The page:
13th February 2017The Pasifika Film Fest (PFF) debuts in Aotearoa/NZ, bringing culture, heart and a slice of paradise to the silver screen.With the increased demand in support of the arts within the Pacific nations, the film festival organisers hope to inspire and empower the Pacific community in its 4th year. PFF showcases content that features eclectic Pacific tales told through the eyes of talented creatives within Oceania. The festival’s films seek to help people and challenge perceptions, raising awareness about issues that affect communities within the Pacific.Announcing the celebration of content from talented filmmakers, festival organisers have confirmed the opening on February 15th at Queen Street in Auckland. The festival’s other venues include the Manukau and Westgate Event Cinemas, running from 15th-19th 2017. Wellington will also embrace the festival at the Embassy Theatre from 22nd-26th February.Opening night will feature Kumu Hina, a film about a transgender Hawaiian teacher who inspires a girl to lead the school’s male hula troupe. This film will run alongside Gay Pride Festival which is running until the 26th February. The event also includes films Being Bruno Banani, Mercenary, and A Piece of the Cake (Yumi Go Kale), which premieres in New Zealand.
Being Bruno Banani tells the unique story of the first and only Tongan Luger who managed to qualify in an amazingly short amount of time for the 2014 Winter Olympic Games in Sochi. Mercenary is the story of a young man of Wallisan origin who is scouted, purely for his Pacific Island genetics to play Rugby in France, only to discover there is a price to be paid for success. Mercenary touches on the cultural and emotional disconnect players of Pacific heritage may experience and unveils the cold truth behind success stories. A Piece of the Cake (Yumi Go Kale) portrays the struggle to find work and survive within the growing urban poverty of the Pacific. Other films include: In Football We Trust, Sons of Halawa and Te Mana O Te Moana (an industry event in Wellington), The Spectacular Imagination of the Pohara Brothers, Boy Strikes Back, Maisa the Chamoru Girl Who Saves Guahan, Slingshot, Blackbird, Forgotten Dawn Children, Smiths Ave, The Promise of Piha, Adorn, Two Steps Behind, Falevai Flava, The Chiefs Speech (To the United Nations), Karroyul, i Matai, Kumu Hina, Mele Murals, and Tep Tok. The short film category will highlight a large contingency of New Zealand filmmakers and actors.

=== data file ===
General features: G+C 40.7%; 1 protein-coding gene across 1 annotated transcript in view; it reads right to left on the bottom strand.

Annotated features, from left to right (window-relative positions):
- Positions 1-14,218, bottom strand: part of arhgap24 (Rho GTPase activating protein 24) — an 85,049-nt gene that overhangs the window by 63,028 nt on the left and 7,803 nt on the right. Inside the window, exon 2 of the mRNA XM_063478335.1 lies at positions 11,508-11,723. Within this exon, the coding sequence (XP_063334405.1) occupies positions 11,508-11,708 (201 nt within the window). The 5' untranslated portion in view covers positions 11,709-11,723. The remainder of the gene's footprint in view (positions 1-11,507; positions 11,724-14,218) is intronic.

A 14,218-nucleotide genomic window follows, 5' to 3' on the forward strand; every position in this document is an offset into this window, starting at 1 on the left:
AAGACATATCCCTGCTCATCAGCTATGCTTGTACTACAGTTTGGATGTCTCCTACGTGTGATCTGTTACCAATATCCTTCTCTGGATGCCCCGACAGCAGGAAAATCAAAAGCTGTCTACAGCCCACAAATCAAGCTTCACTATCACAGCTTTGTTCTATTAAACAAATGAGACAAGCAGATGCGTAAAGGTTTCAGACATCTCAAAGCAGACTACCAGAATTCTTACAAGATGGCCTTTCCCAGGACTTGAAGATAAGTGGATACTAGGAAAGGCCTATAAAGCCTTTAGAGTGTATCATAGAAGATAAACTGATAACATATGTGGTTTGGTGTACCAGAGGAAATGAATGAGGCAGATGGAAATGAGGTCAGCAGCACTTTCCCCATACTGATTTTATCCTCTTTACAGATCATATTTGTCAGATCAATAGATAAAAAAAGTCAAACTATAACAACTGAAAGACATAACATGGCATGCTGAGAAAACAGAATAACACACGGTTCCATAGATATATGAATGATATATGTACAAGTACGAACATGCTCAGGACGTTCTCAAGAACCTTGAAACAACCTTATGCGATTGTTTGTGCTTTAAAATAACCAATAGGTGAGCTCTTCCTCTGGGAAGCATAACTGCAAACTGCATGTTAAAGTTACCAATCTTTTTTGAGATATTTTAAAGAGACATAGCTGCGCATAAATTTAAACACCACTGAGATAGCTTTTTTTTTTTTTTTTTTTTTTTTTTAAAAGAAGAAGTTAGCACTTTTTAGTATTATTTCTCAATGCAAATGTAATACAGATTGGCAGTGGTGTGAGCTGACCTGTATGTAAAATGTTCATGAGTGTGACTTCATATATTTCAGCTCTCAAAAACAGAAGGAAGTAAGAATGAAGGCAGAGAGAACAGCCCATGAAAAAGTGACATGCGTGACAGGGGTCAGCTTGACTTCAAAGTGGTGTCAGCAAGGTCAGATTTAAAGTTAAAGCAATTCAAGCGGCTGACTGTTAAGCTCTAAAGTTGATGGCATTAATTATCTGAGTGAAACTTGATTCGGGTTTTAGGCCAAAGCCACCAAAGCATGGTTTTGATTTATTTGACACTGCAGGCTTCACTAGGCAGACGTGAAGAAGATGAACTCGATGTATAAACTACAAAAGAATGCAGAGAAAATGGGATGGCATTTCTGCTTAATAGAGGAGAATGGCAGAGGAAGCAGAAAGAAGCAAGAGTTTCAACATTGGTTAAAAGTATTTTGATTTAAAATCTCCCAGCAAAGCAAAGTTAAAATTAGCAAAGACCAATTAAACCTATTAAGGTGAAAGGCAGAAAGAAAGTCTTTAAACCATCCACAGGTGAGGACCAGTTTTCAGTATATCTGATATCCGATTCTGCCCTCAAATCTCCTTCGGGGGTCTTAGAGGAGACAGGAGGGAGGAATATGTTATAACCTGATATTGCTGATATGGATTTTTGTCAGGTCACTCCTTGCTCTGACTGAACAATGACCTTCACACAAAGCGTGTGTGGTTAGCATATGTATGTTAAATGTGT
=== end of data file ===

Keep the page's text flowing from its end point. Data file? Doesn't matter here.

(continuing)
Premiering on Friday February 17th at Westgate is Mele Murals tells the story of indigenous Hawaiian street artists transforming youth within the community through graffiti.
Pasifika Film Fest Founder and Director Kalo Fainu notes, “The festival exists as a platform for storytellers of Pacific & Maori heritage to share their films on the big screen and to have the opportunity to have their art seen by large audiences. The PFF initiative is a place for the community to celebrate & take part in the diverse cultures of Oceania”. Passionate about the Pacific community, NRL Welbeing and Education Manager and Festival Co-Director Nigel Vagana adds, “It has been an awesome journey the last few years. I am really excited to bring it to NZ especially my hometown, Auckland. This is an opportunity to support, empower and showcase our talented film makers & artists across the world. This is something I am really proud of as it has the ability to tell stories that were passed down by the elders”.
The festival runs from 15th-19th February (Auck) and 22nd – 26th (Wellington) 2017 and began in Sydney in 2013.
PASIFIKA FILM FEST AUCKLAND & WELLINGTON FEB 2017 FOR FURTHER INFORMATION: Media & Communications Mbl: +6421924026 +6424445839 +61 (0) 416978428 [email protected] w: pasifikafilmfest.com f: facebook.com/pasifikafilmfest i: @pasifikafilmfest t: @pasifikafilms Auckland 15 – 19 February 2017